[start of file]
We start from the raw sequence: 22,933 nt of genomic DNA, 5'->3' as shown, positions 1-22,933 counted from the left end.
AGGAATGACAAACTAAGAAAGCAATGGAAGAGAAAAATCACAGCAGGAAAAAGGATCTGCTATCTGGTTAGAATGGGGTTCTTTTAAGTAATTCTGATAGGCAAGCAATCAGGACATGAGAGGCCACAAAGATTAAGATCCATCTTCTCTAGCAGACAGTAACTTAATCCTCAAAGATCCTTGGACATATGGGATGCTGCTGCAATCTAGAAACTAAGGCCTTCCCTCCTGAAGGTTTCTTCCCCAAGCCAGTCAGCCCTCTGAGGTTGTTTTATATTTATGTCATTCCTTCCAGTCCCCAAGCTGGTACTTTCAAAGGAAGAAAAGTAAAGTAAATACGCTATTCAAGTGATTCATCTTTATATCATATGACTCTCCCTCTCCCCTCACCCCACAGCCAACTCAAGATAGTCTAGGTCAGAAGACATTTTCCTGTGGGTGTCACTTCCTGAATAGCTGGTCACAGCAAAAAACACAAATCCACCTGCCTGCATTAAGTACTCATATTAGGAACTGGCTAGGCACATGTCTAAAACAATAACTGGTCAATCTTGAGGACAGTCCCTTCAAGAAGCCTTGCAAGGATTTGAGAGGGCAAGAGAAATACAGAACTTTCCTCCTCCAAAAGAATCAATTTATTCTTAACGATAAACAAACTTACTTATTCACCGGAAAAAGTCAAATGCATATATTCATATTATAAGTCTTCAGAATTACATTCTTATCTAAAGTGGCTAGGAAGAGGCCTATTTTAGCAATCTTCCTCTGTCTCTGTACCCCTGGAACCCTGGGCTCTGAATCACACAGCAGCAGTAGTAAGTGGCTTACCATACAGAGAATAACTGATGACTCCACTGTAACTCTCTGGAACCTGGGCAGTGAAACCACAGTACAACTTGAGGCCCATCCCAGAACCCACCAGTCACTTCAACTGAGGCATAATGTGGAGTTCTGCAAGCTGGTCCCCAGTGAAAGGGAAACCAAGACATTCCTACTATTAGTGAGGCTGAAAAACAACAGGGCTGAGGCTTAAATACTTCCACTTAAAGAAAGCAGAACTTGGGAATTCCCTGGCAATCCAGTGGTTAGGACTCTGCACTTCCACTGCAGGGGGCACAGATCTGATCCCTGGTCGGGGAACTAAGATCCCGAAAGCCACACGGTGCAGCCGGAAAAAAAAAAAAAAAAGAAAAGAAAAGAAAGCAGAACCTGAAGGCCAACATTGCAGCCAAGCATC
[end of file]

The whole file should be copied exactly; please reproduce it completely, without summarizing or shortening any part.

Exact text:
We start from the raw sequence: 22,933 nt of genomic DNA, 5'->3' as shown, positions 1-22,933 counted from the left end.
AGGAATGACAAACTAAGAAAGCAATGGAAGAGAAAAATCACAGCAGGAAAAAGGATCTGCTATCTGGTTAGAATGGGGTTCTTTTAAGTAATTCTGATAGGCAAGCAATCAGGACATGAGAGGCCACAAAGATTAAGATCCATCTTCTCTAGCAGACAGTAACTTAATCCTCAAAGATCCTTGGACATATGGGATGCTGCTGCAATCTAGAAACTAAGGCCTTCCCTCCTGAAGGTTTCTTCCCCAAGCCAGTCAGCCCTCTGAGGTTGTTTTATATTTATGTCATTCCTTCCAGTCCCCAAGCTGGTACTTTCAAAGGAAGAAAAGTAAAGTAAATACGCTATTCAAGTGATTCATCTTTATATCATATGACTCTCCCTCTCCCCTCACCCCACAGCCAACTCAAGATAGTCTAGGTCAGAAGACATTTTCCTGTGGGTGTCACTTCCTGAATAGCTGGTCACAGCAAAAAACACAAATCCACCTGCCTGCATTAAGTACTCATATTAGGAACTGGCTAGGCACATGTCTAAAACAATAACTGGTCAATCTTGAGGACAGTCCCTTCAAGAAGCCTTGCAAGGATTTGAGAGGGCAAGAGAAATACAGAACTTTCCTCCTCCAAAAGAATCAATTTATTCTTAACGATAAACAAACTTACTTATTCACCGGAAAAAGTCAAATGCATATATTCATATTATAAGTCTTCAGAATTACATTCTTATCTAAAGTGGCTAGGAAGAGGCCTATTTTAGCAATCTTCCTCTGTCTCTGTACCCCTGGAACCCTGGGCTCTGAATCACACAGCAGCAGTAGTAAGTGGCTTACCATACAGAGAATAACTGATGACTCCACTGTAACTCTCTGGAACCTGGGCAGTGAAACCACAGTACAACTTGAGGCCCATCCCAGAACCCACCAGTCACTTCAACTGAGGCATAATGTGGAGTTCTGCAAGCTGGTCCCCAGTGAAAGGGAAACCAAGACATTCCTACTATTAGTGAGGCTGAAAAACAACAGGGCTGAGGCTTAAATACTTCCACTTAAAGAAAGCAGAACTTGGGAATTCCCTGGCAATCCAGTGGTTAGGACTCTGCACTTCCACTGCAGGGGGCACAGATCTGATCCCTGGTCGGGGAACTAAGATCCCGAAAGCCACACGGTGCAGCCGGAAAAAAAAAAAAAAAAGAAAAGAAAAGAAAGCAGAACCTGAAGGCCAACATTGCAGCCAAGCATC